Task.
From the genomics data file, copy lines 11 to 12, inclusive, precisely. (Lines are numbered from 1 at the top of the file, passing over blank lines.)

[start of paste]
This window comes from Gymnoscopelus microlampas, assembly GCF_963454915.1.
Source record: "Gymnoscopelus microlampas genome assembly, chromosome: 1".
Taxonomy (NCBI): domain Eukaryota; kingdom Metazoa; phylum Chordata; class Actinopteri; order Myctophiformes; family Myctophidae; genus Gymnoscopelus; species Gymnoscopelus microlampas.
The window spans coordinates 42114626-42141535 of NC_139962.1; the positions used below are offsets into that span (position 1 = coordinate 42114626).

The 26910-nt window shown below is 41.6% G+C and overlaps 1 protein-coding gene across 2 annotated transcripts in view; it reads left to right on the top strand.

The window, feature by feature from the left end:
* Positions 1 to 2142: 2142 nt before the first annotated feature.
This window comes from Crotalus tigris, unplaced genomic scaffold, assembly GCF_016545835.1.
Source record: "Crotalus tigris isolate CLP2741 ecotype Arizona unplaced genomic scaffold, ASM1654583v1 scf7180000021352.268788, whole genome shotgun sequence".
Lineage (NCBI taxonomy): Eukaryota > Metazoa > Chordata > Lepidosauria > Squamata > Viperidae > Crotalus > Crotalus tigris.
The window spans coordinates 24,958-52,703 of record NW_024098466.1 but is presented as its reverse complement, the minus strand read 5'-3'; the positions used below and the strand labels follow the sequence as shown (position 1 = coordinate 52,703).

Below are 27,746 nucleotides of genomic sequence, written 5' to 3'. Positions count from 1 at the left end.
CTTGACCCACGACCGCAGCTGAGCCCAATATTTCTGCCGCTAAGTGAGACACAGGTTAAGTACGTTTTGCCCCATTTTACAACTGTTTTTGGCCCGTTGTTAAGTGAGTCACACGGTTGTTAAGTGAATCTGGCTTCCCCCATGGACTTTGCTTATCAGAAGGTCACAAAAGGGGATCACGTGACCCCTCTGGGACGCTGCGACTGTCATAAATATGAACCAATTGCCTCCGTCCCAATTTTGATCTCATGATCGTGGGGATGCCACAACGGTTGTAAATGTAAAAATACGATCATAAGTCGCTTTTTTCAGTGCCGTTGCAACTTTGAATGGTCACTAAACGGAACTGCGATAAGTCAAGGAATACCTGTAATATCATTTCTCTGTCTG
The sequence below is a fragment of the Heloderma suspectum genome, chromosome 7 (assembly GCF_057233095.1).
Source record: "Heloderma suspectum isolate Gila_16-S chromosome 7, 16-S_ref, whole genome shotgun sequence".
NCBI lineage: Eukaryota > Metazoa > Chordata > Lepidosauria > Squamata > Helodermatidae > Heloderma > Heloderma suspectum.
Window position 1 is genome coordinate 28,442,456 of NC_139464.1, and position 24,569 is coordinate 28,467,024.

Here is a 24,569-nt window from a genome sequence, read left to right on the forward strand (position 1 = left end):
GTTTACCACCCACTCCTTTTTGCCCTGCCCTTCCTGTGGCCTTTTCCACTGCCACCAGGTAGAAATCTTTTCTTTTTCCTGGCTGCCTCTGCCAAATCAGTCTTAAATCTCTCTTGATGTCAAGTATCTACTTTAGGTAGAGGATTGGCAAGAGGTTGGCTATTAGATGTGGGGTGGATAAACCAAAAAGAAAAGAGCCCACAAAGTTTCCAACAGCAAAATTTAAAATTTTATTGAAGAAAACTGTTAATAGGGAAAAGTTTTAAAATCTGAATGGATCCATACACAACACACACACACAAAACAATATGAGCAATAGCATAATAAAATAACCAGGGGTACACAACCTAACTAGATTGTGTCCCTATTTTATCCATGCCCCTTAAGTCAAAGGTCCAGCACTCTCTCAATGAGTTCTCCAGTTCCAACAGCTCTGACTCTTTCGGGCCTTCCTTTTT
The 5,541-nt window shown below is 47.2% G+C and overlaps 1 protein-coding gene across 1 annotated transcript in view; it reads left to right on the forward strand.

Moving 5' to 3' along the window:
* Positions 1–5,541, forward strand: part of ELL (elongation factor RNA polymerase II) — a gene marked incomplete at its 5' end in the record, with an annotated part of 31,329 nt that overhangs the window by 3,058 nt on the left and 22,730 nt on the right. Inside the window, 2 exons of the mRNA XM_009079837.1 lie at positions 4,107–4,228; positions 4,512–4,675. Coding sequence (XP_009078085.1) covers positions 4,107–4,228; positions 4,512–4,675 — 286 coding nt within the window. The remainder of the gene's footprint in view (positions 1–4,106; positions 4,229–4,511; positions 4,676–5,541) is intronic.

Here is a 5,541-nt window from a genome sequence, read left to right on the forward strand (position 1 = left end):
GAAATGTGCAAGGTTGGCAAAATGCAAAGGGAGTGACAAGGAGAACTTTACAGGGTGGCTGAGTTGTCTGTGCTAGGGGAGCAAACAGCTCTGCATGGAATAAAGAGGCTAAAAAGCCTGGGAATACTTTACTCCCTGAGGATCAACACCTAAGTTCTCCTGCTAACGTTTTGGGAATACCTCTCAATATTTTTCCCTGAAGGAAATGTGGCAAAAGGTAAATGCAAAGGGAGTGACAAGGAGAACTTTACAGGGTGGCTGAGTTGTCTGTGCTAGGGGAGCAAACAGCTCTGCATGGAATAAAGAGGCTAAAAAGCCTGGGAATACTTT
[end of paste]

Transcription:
The window spans coordinates 24,958-52,703 of record NW_024098466.1 but is presented as its reverse complement, the minus strand read 5'-3'; the positions used below and the strand labels follow the sequence as shown (position 1 = coordinate 52,703).

Below are 27,746 nucleotides of genomic sequence, written 5' to 3'. Positions count from 1 at the left end.